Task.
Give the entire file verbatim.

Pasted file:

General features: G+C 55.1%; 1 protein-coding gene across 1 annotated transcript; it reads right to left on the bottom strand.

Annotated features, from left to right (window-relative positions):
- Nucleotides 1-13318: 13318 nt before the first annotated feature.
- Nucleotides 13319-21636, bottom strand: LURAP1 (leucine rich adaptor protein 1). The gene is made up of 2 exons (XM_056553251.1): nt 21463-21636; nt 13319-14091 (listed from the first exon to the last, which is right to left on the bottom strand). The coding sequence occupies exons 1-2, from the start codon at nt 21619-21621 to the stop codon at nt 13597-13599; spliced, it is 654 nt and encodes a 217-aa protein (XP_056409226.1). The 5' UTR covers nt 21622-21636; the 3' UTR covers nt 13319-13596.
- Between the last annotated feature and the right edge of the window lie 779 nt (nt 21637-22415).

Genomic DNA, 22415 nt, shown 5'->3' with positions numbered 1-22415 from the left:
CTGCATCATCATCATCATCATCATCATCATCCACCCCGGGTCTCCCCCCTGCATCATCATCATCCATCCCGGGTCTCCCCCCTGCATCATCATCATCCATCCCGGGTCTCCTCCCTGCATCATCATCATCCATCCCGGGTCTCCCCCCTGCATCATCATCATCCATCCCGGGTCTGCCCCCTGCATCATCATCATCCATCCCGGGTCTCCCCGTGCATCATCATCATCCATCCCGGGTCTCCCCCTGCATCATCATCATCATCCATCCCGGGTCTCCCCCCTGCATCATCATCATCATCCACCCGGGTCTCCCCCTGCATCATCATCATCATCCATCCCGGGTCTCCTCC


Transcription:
General features: G+C 55.1%; 1 protein-coding gene across 1 annotated transcript; it reads right to left on the bottom strand.

Annotated features, from left to right (window-relative positions):
- Nucleotides 1-13318: 13318 nt before the first annotated feature.
- Nucleotides 13319-21636, bottom strand: LURAP1 (leucine rich adaptor protein 1). The gene is made up of 2 exons (XM_056553251.1): nt 21463-21636; nt 13319-14091 (listed from the first exon to the last, which is right to left on the bottom strand). The coding sequence occupies exons 1-2, from the start codon at nt 21619-21621 to the stop codon at nt 13597-13599; spliced, it is 654 nt and encodes a 217-aa protein (XP_056409226.1). The 5' UTR covers nt 21622-21636; the 3' UTR covers nt 13319-13596.
- Between the last annotated feature and the right edge of the window lie 779 nt (nt 21637-22415).

Genomic DNA, 22415 nt, shown 5'->3' with positions numbered 1-22415 from the left:
CTGCATCATCATCATCATCATCATCATCATCCACCCCGGGTCTCCCCCCTGCATCATCATCATCCATCCCGGGTCTCCCCCCTGCATCATCATCATCCATCCCGGGTCTCCTCCCTGCATCATCATCATCCATCCCGGGTCTCCCCCCTGCATCATCATCATCCATCCCGGGTCTGCCCCCTGCATCATCATCATCCATCCCGGGTCTCCCCGTGCATCATCATCATCCATCCCGGGTCTCCCCCTGCATCATCATCATCATCCATCCCGGGTCTCCCCCCTGCATCATCATCATCATCCACCCGGGTCTCCCCCTGCATCATCATCATCATCCATCCCGGGTCTCCTCC